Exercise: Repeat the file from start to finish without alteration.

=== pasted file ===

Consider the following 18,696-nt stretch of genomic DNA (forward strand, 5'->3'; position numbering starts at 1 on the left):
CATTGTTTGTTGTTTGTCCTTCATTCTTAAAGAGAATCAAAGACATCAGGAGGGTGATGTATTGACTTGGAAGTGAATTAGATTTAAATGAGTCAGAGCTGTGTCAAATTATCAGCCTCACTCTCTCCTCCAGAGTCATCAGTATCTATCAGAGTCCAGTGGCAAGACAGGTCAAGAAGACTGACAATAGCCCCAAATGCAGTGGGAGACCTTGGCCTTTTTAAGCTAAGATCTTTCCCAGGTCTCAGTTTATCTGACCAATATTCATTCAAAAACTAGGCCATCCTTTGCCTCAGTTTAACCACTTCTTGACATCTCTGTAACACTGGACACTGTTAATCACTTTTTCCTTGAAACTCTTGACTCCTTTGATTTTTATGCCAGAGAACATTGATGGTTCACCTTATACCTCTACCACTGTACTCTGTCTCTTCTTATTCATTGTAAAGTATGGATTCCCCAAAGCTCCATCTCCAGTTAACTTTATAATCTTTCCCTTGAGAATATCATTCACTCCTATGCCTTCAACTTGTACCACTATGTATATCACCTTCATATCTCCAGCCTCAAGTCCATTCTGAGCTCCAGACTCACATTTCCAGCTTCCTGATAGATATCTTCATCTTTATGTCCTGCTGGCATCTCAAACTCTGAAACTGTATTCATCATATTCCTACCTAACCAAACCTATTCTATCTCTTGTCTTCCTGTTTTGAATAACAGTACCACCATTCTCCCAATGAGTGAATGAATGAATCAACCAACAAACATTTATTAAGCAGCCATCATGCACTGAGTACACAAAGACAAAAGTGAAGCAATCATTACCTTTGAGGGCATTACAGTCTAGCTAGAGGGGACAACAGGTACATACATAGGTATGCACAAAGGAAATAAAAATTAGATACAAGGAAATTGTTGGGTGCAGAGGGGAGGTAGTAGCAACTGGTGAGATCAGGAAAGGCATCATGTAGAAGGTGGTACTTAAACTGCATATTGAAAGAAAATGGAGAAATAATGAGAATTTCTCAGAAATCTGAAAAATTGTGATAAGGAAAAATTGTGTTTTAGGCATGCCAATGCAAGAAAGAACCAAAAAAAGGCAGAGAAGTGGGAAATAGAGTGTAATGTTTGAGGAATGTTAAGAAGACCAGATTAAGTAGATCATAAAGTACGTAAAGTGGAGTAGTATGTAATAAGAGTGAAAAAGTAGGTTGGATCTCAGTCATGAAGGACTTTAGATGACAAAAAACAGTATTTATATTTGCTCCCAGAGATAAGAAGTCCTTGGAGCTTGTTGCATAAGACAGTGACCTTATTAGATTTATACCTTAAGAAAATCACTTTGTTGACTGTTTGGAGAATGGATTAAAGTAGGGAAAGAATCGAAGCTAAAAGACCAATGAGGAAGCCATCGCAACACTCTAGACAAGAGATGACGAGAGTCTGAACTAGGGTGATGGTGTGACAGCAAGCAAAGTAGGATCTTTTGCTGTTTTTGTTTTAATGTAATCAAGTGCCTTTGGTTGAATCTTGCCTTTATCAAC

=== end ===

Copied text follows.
Consider the following 18,696-nt stretch of genomic DNA (forward strand, 5'->3'; position numbering starts at 1 on the left):
CATTGTTTGTTGTTTGTCCTTCATTCTTAAAGAGAATCAAAGACATCAGGAGGGTGATGTATTGACTTGGAAGTGAATTAGATTTAAATGAGTCAGAGCTGTGTCAAATTATCAGCCTCACTCTCTCCTCCAGAGTCATCAGTATCTATCAGAGTCCAGTGGCAAGACAGGTCAAGAAGACTGACAATAGCCCCAAATGCAGTGGGAGACCTTGGCCTTTTTAAGCTAAGATCTTTCCCAGGTCTCAGTTTATCTGACCAATATTCATTCAAAAACTAGGCCATCCTTTGCCTCAGTTTAACCACTTCTTGACATCTCTGTAACACTGGACACTGTTAATCACTTTTTCCTTGAAACTCTTGACTCCTTTGATTTTTATGCCAGAGAACATTGATGGTTCACCTTATACCTCTACCACTGTACTCTGTCTCTTCTTATTCATTGTAAAGTATGGATTCCCCAAAGCTCCATCTCCAGTTAACTTTATAATCTTTCCCTTGAGAATATCATTCACTCCTATGCCTTCAACTTGTACCACTATGTATATCACCTTCATATCTCCAGCCTCAAGTCCATTCTGAGCTCCAGACTCACATTTCCAGCTTCCTGATAGATATCTTCATCTTTATGTCCTGCTGGCATCTCAAACTCTGAAACTGTATTCATCATATTCCTACCTAACCAAACCTATTCTATCTCTTGTCTTCCTGTTTTGAATAACAGTACCACCATTCTCCCAATGAGTGAATGAATGAATCAACCAACAAACATTTATTAAGCAGCCATCATGCACTGAGTACACAAAGACAAAAGTGAAGCAATCATTACCTTTGAGGGCATTACAGTCTAGCTAGAGGGGACAACAGGTACATACATAGGTATGCACAAAGGAAATAAAAATTAGATACAAGGAAATTGTTGGGTGCAGAGGGGAGGTAGTAGCAACTGGTGAGATCAGGAAAGGCATCATGTAGAAGGTGGTACTTAAACTGCATATTGAAAGAAAATGGAGAAATAATGAGAATTTCTCAGAAATCTGAAAAATTGTGATAAGGAAAAATTGTGTTTTAGGCATGCCAATGCAAGAAAGAACCAAAAAAAGGCAGAGAAGTGGGAAATAGAGTGTAATGTTTGAGGAATGTTAAGAAGACCAGATTAAGTAGATCATAAAGTACGTAAAGTGGAGTAGTATGTAATAAGAGTGAAAAAGTAGGTTGGATCTCAGTCATGAAGGACTTTAGATGACAAAAAACAGTATTTATATTTGCTCCCAGAGATAAGAAGTCCTTGGAGCTTGTTGCATAAGACAGTGACCTTATTAGATTTATACCTTAAGAAAATCACTTTGTTGACTGTTTGGAGAATGGATTAAAGTAGGGAAAGAATCGAAGCTAAAAGACCAATGAGGAAGCCATCGCAACACTCTAGACAAGAGATGACGAGAGTCTGAACTAGGGTGATGGTGTGACAGCAAGCAAAGTAGGATCTTTTGCTGTTTTTGTTTTAATGTAATCAAGTGCCTTTGGTTGAATCTTGCCTTTATCAAC